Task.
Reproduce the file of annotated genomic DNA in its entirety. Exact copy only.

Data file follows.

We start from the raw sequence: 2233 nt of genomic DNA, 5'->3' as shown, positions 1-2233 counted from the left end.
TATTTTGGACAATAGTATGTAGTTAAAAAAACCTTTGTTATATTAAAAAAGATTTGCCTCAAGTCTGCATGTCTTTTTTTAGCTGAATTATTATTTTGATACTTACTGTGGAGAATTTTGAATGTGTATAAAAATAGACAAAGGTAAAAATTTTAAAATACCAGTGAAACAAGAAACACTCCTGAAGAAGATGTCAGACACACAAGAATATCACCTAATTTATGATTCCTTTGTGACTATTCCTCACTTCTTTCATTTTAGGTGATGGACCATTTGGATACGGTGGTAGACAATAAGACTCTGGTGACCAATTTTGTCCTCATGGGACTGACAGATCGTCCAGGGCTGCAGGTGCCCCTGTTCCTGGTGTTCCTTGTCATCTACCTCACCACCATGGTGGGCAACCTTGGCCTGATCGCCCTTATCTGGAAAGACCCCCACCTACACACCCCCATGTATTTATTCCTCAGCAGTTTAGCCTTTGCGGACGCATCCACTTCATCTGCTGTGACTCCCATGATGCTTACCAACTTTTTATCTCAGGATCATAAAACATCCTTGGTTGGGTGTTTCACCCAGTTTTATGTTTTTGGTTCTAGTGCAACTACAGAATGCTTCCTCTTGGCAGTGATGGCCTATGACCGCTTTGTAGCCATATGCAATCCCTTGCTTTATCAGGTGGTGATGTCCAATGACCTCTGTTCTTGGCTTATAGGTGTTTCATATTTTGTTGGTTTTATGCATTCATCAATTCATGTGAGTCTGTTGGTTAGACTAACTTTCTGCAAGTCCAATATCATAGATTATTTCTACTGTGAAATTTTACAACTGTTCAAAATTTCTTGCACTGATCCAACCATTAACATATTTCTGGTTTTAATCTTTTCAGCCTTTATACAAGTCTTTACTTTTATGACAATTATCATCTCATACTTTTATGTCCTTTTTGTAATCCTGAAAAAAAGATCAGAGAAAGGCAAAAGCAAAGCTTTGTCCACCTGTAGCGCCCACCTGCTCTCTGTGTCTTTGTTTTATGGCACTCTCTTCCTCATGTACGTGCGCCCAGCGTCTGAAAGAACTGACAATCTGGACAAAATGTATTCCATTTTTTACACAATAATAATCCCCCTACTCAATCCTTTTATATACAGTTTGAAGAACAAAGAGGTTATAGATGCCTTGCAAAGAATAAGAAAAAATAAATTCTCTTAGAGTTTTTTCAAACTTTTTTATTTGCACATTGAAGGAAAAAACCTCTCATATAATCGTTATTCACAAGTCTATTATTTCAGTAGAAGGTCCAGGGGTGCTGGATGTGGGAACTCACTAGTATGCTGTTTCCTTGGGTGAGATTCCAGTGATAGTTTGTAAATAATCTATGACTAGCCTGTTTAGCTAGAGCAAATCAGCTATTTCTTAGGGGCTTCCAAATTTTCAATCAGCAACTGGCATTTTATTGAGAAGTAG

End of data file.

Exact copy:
We start from the raw sequence: 2233 nt of genomic DNA, 5'->3' as shown, positions 1-2233 counted from the left end.
TATTTTGGACAATAGTATGTAGTTAAAAAAACCTTTGTTATATTAAAAAAGATTTGCCTCAAGTCTGCATGTCTTTTTTTAGCTGAATTATTATTTTGATACTTACTGTGGAGAATTTTGAATGTGTATAAAAATAGACAAAGGTAAAAATTTTAAAATACCAGTGAAACAAGAAACACTCCTGAAGAAGATGTCAGACACACAAGAATATCACCTAATTTATGATTCCTTTGTGACTATTCCTCACTTCTTTCATTTTAGGTGATGGACCATTTGGATACGGTGGTAGACAATAAGACTCTGGTGACCAATTTTGTCCTCATGGGACTGACAGATCGTCCAGGGCTGCAGGTGCCCCTGTTCCTGGTGTTCCTTGTCATCTACCTCACCACCATGGTGGGCAACCTTGGCCTGATCGCCCTTATCTGGAAAGACCCCCACCTACACACCCCCATGTATTTATTCCTCAGCAGTTTAGCCTTTGCGGACGCATCCACTTCATCTGCTGTGACTCCCATGATGCTTACCAACTTTTTATCTCAGGATCATAAAACATCCTTGGTTGGGTGTTTCACCCAGTTTTATGTTTTTGGTTCTAGTGCAACTACAGAATGCTTCCTCTTGGCAGTGATGGCCTATGACCGCTTTGTAGCCATATGCAATCCCTTGCTTTATCAGGTGGTGATGTCCAATGACCTCTGTTCTTGGCTTATAGGTGTTTCATATTTTGTTGGTTTTATGCATTCATCAATTCATGTGAGTCTGTTGGTTAGACTAACTTTCTGCAAGTCCAATATCATAGATTATTTCTACTGTGAAATTTTACAACTGTTCAAAATTTCTTGCACTGATCCAACCATTAACATATTTCTGGTTTTAATCTTTTCAGCCTTTATACAAGTCTTTACTTTTATGACAATTATCATCTCATACTTTTATGTCCTTTTTGTAATCCTGAAAAAAAGATCAGAGAAAGGCAAAAGCAAAGCTTTGTCCACCTGTAGCGCCCACCTGCTCTCTGTGTCTTTGTTTTATGGCACTCTCTTCCTCATGTACGTGCGCCCAGCGTCTGAAAGAACTGACAATCTGGACAAAATGTATTCCATTTTTTACACAATAATAATCCCCCTACTCAATCCTTTTATATACAGTTTGAAGAACAAAGAGGTTATAGATGCCTTGCAAAGAATAAGAAAAAATAAATTCTCTTAGAGTTTTTTCAAACTTTTTTATTTGCACATTGAAGGAAAAAACCTCTCATATAATCGTTATTCACAAGTCTATTATTTCAGTAGAAGGTCCAGGGGTGCTGGATGTGGGAACTCACTAGTATGCTGTTTCCTTGGGTGAGATTCCAGTGATAGTTTGTAAATAATCTATGACTAGCCTGTTTAGCTAGAGCAAATCAGCTATTTCTTAGGGGCTTCCAAATTTTCAATCAGCAACTGGCATTTTATTGAGAAGTAG